Marioneta de Pepe Otal

Marionette by Pepe Otal. Photo Jesús Atienza

To speak of puppetry today is also to speak about visual theatre and the theatre of objects, of performances that play with the duplication of the image and body of the performer without technical or conceptual limits; it is to speak about opera, musicals, experimental theatre, large-scale works, and theatre for the youngest audiences.

There are also museums, schools, archives, specialists, and those festivals that have done so much to cultivate and to maintain the genre. We should mention here the backing and faith in our project shown by entities such as TOPIC of Tolosa and their festival Titirijai, Lisbon’s Museo da Marioneta, Barcelona’s Institut del Teatre, the Poble Espanyol in Barcelona with its TOT Festival, and the Institut Ramón Llull.

In the wider context of puppetry, we can discover centuries-old traditions that retain their vibrancy today; rites that speak of collective imaginary worlds with ancient roots. Puppetring hopes to speak of all these things.

We are living at a time of extraordinary creativity. A new generation of young artists and puppeteers are taking the genre to new heights with remarkable, high-quality performances. Not since the 1970s, when Europe witnessed a resurgence of the genre, has an eruption of this kind taken place. New values and a new means of using visual language in puppetry have been developing on a worldwide scale, across China, Brazil, Argentina, Chile, Peru, India, Japan, South Africa, Mexico, Indonesia, South Korea, Australia and Turkey, as well as in Europe. It is clear as to why: puppet theatre, understood in its widest sense, satisfies better than any other dramatic language this century’s most pressing expressive need, which is to tackle complexity through the synthesis of art. The greater the complexity, the greater the need for synthesis. What is called for is a synthesis capable of speaking to us about the complex without reductionism or conceptual over-simplification. Objects, and the figurative multiplicity of performance and representation offers us this possibility. For this reason the art of puppetry has been enriched by the arrival of creative artists from a wide variety of disciplines, some more technical, others coming from old style artistic schools, from actors’ theatre, or robotics pure and simple.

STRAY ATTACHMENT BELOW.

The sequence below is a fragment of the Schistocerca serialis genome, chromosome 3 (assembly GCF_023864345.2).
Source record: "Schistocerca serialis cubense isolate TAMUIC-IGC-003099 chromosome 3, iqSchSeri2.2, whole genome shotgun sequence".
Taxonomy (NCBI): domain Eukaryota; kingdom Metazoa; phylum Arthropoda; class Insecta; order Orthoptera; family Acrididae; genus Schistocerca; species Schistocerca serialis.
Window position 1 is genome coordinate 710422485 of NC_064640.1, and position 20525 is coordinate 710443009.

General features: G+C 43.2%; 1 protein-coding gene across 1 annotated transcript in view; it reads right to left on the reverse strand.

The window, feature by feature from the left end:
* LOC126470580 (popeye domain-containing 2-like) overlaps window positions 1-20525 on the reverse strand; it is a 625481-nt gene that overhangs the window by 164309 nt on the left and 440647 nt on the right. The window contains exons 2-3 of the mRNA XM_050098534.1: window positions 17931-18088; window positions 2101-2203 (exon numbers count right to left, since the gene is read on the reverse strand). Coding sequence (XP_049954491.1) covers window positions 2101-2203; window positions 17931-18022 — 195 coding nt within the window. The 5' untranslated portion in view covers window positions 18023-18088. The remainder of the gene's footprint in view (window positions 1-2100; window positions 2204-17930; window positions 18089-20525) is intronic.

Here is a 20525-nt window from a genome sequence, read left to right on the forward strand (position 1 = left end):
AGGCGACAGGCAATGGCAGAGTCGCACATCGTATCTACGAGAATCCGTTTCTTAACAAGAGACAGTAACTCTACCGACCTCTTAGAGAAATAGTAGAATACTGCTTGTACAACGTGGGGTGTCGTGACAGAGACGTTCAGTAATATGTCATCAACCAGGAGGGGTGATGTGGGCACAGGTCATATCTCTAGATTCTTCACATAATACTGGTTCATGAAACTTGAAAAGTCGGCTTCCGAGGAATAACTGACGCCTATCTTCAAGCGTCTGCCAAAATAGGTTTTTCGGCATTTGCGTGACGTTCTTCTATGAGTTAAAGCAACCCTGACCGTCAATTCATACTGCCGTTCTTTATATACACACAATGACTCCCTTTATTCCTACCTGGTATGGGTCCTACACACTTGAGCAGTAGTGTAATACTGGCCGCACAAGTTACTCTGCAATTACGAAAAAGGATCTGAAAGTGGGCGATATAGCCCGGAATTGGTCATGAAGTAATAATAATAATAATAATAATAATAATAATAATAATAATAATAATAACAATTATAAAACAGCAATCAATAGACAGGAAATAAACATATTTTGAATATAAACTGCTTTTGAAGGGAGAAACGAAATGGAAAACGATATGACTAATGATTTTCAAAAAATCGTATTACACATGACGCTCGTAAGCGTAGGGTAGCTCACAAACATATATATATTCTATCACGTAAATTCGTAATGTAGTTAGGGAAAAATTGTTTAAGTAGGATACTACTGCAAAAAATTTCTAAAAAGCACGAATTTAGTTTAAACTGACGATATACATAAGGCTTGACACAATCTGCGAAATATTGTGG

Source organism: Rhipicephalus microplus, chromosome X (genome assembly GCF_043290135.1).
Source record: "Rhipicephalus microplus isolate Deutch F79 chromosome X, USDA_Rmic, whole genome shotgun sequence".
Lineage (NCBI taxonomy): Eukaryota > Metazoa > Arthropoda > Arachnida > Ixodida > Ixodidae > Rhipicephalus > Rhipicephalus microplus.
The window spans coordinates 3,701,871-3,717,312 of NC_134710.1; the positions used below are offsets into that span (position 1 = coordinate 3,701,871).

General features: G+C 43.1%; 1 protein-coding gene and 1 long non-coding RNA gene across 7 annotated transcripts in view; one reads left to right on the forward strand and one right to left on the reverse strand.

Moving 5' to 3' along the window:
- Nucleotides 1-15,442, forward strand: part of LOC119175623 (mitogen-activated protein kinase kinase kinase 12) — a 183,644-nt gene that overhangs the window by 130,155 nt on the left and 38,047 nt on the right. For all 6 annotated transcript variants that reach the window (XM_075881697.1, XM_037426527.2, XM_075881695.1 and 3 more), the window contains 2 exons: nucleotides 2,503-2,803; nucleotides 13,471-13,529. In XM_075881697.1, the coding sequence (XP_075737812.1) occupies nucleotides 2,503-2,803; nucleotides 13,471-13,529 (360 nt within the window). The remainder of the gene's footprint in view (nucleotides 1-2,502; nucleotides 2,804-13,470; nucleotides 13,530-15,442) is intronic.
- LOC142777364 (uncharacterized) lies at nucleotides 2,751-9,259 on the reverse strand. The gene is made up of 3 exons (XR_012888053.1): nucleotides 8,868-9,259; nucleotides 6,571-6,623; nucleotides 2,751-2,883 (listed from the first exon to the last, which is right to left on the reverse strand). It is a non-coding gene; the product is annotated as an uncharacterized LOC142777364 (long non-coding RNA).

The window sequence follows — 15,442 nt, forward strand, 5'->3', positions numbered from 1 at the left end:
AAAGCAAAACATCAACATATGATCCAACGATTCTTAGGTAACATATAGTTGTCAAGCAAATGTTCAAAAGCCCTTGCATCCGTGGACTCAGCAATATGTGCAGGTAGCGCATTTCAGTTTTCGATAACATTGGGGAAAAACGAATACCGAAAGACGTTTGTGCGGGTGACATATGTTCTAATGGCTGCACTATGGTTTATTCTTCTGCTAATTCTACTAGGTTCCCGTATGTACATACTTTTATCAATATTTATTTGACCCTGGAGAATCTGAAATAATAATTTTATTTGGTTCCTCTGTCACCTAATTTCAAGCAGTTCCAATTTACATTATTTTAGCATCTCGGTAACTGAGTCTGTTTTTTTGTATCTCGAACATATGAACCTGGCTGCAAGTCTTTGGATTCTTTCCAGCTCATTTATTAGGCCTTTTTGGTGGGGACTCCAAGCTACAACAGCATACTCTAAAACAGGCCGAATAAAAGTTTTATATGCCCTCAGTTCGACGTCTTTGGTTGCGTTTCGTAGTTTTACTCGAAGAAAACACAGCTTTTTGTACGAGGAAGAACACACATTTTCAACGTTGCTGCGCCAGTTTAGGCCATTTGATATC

We are in a situation of renovation and splendour that, from Puppetring and its sister sites, we wish to accompany and support, and make more widely visible. Three magazines in one, open to the world, articulating, with due care, the local and global together.